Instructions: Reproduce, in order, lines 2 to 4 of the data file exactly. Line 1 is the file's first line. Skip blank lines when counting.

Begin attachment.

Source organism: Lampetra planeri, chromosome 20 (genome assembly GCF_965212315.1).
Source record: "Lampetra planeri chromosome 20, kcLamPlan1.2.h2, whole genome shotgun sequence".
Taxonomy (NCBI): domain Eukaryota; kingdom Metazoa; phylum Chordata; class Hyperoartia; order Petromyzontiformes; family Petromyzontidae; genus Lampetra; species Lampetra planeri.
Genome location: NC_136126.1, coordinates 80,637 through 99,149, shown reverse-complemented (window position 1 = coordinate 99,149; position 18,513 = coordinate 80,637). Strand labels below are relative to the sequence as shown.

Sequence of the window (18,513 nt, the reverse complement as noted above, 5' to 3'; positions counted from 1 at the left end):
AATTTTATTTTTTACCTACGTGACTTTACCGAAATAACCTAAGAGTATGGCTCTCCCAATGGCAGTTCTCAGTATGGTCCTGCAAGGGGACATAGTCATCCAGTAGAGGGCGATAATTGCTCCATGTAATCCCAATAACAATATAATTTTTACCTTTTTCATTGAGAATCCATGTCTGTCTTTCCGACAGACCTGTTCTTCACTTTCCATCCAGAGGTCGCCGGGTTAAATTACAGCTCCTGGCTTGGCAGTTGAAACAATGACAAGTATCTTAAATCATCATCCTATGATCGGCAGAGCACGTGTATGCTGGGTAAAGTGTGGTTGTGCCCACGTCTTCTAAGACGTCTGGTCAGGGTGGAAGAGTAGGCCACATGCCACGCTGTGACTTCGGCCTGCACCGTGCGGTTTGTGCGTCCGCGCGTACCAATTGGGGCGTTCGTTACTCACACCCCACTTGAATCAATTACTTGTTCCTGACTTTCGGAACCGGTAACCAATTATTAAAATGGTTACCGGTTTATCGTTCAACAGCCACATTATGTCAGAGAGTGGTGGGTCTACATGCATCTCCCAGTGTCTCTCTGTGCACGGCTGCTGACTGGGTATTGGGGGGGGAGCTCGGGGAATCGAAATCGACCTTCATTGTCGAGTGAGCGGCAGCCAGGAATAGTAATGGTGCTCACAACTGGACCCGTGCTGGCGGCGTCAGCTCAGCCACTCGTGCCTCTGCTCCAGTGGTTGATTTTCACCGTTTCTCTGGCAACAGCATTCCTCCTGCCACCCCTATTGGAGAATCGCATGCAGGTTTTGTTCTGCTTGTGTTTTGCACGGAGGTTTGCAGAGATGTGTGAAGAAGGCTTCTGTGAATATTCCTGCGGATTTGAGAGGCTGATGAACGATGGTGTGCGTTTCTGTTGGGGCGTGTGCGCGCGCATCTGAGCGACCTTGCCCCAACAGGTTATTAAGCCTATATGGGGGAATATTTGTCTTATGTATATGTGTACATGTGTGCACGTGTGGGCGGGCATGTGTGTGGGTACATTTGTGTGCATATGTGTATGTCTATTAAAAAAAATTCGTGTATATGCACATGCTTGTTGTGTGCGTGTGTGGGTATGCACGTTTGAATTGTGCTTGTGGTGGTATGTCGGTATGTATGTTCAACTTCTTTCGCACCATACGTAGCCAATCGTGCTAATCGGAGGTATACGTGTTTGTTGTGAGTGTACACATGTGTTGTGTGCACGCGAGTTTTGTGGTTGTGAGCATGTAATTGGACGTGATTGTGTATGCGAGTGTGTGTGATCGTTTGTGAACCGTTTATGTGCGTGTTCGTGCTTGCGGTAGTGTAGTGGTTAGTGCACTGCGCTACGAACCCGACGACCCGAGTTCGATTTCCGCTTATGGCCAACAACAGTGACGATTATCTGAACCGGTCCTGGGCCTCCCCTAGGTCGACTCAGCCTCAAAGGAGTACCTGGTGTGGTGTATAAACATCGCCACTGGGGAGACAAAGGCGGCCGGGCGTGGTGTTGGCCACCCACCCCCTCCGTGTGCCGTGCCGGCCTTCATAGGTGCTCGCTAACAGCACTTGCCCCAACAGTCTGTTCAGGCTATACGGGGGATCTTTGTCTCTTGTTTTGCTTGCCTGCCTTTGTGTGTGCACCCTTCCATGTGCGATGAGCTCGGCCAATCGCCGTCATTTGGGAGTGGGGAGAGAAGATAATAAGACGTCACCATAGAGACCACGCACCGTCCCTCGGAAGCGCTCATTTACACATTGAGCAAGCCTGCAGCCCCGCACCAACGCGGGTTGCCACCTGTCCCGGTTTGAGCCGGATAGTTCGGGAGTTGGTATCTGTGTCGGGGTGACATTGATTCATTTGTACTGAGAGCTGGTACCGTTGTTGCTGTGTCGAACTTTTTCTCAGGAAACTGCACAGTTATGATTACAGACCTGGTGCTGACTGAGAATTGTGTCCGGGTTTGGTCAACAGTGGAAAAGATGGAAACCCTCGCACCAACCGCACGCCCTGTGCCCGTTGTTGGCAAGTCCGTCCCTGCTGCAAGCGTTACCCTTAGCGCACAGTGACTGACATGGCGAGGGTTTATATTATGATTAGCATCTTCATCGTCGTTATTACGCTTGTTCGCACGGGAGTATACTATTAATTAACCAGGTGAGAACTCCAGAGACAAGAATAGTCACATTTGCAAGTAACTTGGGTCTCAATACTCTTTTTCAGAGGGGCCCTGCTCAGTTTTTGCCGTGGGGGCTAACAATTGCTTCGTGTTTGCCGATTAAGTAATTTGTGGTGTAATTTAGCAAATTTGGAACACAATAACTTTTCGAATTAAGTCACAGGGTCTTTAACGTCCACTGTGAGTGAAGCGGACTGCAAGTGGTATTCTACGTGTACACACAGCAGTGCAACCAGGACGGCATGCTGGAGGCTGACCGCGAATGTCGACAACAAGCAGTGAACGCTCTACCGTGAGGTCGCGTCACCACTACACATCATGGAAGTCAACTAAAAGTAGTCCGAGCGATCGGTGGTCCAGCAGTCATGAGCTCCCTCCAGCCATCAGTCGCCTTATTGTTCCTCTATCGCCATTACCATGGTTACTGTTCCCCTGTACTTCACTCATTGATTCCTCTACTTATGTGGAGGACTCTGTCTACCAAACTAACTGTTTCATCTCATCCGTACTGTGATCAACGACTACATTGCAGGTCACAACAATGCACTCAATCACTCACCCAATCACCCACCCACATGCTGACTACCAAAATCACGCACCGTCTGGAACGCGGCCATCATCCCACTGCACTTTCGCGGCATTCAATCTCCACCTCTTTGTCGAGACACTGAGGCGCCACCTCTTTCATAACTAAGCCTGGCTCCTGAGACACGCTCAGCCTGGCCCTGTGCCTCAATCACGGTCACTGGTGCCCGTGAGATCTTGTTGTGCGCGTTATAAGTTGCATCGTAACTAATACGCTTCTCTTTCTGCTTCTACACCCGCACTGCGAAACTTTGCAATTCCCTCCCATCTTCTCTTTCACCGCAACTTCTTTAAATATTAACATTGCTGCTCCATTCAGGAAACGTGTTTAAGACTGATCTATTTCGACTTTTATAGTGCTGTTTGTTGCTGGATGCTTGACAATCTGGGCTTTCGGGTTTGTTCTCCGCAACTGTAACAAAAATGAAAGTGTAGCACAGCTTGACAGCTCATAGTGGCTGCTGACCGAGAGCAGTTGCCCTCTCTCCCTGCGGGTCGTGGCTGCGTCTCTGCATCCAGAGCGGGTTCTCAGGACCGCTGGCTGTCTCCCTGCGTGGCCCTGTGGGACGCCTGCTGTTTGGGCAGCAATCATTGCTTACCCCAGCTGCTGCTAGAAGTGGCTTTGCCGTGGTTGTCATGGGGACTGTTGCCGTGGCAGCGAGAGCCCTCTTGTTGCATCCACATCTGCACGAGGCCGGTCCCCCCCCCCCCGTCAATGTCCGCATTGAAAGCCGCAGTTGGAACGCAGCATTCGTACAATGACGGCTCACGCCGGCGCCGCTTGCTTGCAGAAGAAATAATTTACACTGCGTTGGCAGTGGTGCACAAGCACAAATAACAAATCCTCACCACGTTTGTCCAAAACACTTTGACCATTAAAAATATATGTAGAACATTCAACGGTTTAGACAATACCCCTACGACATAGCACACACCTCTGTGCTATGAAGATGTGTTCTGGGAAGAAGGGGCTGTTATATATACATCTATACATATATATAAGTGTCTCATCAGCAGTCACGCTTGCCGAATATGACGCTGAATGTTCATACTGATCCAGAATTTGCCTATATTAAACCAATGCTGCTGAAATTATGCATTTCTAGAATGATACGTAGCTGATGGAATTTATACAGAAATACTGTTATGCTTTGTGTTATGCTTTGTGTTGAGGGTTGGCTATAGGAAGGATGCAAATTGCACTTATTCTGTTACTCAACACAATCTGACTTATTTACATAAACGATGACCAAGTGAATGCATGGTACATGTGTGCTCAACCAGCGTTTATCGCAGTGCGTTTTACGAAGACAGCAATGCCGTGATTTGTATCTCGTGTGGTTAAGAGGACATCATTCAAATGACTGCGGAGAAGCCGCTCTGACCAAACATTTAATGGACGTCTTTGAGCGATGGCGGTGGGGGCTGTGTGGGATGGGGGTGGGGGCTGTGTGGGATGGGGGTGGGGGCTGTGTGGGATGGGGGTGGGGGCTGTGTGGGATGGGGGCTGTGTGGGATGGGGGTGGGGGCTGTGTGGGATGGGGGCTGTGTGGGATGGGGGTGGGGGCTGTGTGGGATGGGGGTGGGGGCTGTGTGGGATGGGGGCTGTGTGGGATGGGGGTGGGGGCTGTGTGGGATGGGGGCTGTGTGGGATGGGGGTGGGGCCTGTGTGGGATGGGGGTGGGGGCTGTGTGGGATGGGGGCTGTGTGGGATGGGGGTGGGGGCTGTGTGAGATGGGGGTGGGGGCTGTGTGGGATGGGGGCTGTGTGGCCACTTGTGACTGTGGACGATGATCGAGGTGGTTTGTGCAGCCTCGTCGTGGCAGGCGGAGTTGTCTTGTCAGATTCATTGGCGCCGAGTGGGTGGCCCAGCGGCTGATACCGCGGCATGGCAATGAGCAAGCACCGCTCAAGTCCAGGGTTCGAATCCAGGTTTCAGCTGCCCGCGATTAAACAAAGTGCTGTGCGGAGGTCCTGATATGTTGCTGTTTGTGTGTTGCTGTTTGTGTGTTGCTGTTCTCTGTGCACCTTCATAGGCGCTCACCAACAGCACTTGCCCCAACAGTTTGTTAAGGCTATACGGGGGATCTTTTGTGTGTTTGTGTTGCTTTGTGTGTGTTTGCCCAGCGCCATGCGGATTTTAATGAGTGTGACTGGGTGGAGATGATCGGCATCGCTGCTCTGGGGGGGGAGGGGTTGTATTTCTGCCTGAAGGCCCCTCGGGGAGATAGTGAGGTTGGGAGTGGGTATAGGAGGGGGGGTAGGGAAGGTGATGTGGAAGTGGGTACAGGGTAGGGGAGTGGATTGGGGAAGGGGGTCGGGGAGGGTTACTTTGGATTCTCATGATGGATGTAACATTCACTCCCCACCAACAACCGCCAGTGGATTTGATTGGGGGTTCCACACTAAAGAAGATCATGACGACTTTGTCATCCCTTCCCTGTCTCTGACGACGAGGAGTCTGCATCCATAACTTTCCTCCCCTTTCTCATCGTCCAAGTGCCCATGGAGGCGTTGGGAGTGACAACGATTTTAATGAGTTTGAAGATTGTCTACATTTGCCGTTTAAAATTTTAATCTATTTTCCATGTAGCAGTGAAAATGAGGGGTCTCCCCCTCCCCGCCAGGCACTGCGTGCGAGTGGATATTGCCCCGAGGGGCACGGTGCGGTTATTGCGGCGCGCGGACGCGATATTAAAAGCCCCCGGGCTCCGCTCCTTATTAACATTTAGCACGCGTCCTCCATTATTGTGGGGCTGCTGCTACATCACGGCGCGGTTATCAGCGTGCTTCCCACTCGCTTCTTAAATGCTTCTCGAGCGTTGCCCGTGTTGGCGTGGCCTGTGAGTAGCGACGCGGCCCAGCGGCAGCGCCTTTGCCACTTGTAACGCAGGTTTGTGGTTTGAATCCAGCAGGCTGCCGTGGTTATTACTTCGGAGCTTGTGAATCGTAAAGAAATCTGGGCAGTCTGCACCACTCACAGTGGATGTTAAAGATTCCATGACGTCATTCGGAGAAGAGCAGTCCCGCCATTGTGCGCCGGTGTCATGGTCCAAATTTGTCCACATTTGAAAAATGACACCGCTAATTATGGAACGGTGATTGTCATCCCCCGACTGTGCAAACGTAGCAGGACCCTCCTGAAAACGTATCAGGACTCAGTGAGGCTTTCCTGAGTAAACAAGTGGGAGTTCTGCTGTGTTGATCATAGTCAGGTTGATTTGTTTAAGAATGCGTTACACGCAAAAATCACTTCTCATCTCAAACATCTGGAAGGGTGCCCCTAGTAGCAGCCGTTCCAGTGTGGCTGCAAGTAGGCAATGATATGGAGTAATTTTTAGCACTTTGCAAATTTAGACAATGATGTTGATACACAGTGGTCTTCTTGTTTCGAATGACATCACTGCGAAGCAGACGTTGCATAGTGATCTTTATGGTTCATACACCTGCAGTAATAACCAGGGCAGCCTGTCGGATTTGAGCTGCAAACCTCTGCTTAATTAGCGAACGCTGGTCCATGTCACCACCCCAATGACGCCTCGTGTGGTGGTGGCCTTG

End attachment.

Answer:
Source record: "Lampetra planeri chromosome 20, kcLamPlan1.2.h2, whole genome shotgun sequence".
Taxonomy (NCBI): domain Eukaryota; kingdom Metazoa; phylum Chordata; class Hyperoartia; order Petromyzontiformes; family Petromyzontidae; genus Lampetra; species Lampetra planeri.
Genome location: NC_136126.1, coordinates 80,637 through 99,149, shown reverse-complemented (window position 1 = coordinate 99,149; position 18,513 = coordinate 80,637). Strand labels below are relative to the sequence as shown.